Background: Environmental factors such as a Western diet may be associated with the risk of developing prostate cancer (PCa). Diet modifications such as calorie and fat restriction have been shown to have an impact on PCa development and progression. Protein diet restriction has been associated with epigenetic changes in embrional development. The aim of this study was to assess the effect of protein restriction on prostate tumor progression. Methods: A human xenograft LuCaP 23.1 castrate resistant (AI) model, which resembles the pathological features of human prostate cancer including prostate specific antigen (PSA) expression, was utilized. SCID mice were randomly grouped and placed on either regular (21%) or low (7%) protein isocaloric diet. LuCaP 23.1 AI tumor tissue was implanted 4 weeks either before or after diet modifications. To investigate whether the source of protein diet had an impact on tumor growth, we randomly grouped mice and placed them prior to tumor implantation on either normal plant protein diet (20%), low plant based protein diet (10%), normal dairy protein diet (20%) or low diary protein diet (10%). We assessed tumor growth two times a week and body weight once a week. Endpoint tumor weights were assessed and tumor samples were collected for immunohistochemistry (IHC) studies. Body fluids were collected for IGF-1 and glucose level analysis. Results: Our preliminary results showed a >70% inhibition of tumor growth in LuCaP23.1 AI model with 7% low protein diet when compared to 21% normal protein diet (p >0.01). Tumor inhibition correlated with a decrease in PSA values. Tumor growth assessment also indicated that 20% and 10% plant protein, and 10% dairy protein diet decreased tumor weight by 37% (20% and 10% plant protein) and 35% (10% dairy protein) as compared to 20% animal protein diet (p >0.05). Serum glucose levels were higher in mice on low protein diet (150.3mg/dL+22.4) as compared to those on normal diet (136.6mg/dL+17.6). IHC analysis showed a decrease in proliferation as suggested by Ki67 staining (21% diet = 47%+4.4 vs. 7% diet = 22%+3.4), inhibition of mTORC1 activity as demonstrated by a reduction in phosphor-mTOR (21% diet = 54%+2.7 vs. 7% diet = 21%+2.7) and its downstream enzyme phosphor-S6 (21% diet = 52%+4.0 vs. 7% diet = 5.4%+0.5). In addition, low protein diet decreased the level of the histone methyltransferase EZH2 (21% diet = 97.3% +1.69 vs. 7% diet = 55.1%+3.46) and the associated repressive histone mark H3K27me3 (21% diet = 82.3%+5.1 vs. 7% diet = 54.9%+3.8). Additional animal models for PCa are being tested. Conclusions: Our findings suggest that a reduction in animal protein diet is effective in inhibiting tumor growth in a human xenograft PCa model. Tumor inhibition following protein restriction was associated with modifications of mTOR signaling pathway and epigenetic marks. These data provide a rationale for protein diet modifications in patients with PCa.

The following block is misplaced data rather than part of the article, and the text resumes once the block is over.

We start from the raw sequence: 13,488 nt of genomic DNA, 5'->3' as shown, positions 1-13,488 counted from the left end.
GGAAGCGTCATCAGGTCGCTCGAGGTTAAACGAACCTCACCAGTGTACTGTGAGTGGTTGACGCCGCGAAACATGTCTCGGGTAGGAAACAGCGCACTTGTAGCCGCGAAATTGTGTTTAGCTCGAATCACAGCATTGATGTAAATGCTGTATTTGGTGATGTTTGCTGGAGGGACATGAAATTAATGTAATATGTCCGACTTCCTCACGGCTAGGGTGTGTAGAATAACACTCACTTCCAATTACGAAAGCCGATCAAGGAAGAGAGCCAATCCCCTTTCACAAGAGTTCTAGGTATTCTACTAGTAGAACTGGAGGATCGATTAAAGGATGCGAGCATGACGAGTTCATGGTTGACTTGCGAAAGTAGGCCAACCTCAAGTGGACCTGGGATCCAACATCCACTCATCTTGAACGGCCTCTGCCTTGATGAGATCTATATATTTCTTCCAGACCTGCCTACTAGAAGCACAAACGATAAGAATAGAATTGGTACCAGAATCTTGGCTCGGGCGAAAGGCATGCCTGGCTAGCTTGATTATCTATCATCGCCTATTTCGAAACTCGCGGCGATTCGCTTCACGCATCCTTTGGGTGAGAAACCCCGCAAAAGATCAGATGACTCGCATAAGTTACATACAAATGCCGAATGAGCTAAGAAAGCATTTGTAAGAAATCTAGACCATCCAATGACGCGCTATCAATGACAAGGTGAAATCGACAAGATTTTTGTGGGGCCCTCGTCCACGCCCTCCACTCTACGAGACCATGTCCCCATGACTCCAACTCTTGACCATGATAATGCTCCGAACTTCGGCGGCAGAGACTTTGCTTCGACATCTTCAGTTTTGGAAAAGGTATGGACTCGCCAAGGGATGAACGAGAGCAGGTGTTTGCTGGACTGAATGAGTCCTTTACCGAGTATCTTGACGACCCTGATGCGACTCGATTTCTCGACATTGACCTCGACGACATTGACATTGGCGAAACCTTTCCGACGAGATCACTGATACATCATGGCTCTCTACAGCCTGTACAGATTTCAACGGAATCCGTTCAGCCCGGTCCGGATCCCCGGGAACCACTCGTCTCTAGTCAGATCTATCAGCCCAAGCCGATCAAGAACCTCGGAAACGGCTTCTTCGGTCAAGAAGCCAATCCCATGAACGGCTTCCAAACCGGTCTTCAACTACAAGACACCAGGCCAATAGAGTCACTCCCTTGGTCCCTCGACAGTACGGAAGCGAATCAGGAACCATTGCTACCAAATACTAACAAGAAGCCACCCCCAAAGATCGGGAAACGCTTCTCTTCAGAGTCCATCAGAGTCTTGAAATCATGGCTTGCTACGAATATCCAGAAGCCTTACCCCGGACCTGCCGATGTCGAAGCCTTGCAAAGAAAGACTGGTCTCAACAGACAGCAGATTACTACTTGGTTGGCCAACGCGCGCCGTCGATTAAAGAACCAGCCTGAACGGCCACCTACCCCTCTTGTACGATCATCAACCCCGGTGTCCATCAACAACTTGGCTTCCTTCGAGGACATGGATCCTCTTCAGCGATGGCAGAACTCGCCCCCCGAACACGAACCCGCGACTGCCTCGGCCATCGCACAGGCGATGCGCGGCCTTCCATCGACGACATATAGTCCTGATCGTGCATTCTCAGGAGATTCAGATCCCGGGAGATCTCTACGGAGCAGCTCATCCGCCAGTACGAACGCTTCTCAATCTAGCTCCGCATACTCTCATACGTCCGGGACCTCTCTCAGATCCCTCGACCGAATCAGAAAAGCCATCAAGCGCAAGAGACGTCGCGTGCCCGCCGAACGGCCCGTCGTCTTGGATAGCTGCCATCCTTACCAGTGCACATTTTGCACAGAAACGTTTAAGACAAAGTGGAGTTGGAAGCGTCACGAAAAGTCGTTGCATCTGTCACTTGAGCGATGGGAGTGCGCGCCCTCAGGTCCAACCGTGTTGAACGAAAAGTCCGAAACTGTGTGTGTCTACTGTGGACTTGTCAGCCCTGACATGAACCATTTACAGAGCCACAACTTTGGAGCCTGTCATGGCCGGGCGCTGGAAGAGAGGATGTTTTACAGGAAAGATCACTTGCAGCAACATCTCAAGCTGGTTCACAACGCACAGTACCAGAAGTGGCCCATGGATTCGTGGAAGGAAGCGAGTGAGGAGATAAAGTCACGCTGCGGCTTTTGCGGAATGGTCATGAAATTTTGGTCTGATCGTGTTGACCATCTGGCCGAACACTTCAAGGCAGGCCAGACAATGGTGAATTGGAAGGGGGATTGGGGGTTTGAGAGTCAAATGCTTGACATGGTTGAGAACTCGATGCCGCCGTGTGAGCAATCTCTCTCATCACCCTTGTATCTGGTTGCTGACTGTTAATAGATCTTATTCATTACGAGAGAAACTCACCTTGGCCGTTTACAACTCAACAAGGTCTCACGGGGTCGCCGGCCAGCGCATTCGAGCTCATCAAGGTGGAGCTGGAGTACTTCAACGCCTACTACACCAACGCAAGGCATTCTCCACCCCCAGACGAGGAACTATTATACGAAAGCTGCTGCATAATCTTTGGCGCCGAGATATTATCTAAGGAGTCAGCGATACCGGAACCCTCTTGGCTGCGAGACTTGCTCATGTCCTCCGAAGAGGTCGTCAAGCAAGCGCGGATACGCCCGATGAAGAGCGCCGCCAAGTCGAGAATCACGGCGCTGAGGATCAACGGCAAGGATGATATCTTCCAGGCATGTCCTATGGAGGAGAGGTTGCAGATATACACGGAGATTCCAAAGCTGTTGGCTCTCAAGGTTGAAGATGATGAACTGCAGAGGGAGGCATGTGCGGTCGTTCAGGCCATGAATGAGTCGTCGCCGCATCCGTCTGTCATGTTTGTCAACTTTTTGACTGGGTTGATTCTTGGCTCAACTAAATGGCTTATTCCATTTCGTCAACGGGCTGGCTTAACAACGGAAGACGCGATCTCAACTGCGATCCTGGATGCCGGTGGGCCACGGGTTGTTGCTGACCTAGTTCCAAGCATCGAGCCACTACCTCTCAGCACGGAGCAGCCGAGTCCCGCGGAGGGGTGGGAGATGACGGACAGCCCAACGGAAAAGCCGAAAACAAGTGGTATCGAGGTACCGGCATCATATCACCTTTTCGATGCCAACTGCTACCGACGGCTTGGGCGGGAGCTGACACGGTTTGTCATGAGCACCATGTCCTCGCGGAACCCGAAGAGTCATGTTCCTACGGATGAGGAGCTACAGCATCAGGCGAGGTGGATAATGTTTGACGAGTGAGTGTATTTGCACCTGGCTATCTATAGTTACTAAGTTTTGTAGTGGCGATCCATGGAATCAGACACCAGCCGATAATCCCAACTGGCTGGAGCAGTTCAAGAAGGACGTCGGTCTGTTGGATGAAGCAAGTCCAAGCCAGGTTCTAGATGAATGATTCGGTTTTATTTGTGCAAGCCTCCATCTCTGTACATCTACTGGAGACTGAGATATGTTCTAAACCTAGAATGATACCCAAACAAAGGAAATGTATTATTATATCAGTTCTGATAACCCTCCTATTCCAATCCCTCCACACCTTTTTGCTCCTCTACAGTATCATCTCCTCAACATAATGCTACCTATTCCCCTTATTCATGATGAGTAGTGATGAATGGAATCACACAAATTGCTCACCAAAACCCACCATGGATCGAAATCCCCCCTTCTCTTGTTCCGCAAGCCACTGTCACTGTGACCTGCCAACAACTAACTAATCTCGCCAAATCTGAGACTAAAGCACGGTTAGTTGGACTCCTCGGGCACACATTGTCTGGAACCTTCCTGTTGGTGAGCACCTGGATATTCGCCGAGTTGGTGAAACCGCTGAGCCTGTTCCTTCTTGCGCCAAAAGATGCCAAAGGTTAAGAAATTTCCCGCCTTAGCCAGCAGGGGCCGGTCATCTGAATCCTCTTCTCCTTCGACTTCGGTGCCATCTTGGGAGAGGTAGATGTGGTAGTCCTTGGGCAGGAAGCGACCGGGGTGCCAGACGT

Citation Format: Remi M. Adelaiye, Kiersten Marie Miles, Eric Ciamporcero, Holly Nguyen, Robert Vessella, Luigi Fontana, Roberto Pili. Tumor growth inhibition and epigenetic changes following protein diet restriction in a human prostate cancer model. [abstract]. In: Proceedings of the 104th Annual Meeting of the American Association for Cancer Research; 2013 Apr 6-10; Washington, DC. Philadelphia (PA): AACR; Cancer Res 2013;73(8 Suppl):Abstract nr 4859. doi:10.1158/1538-7445.AM2013-4859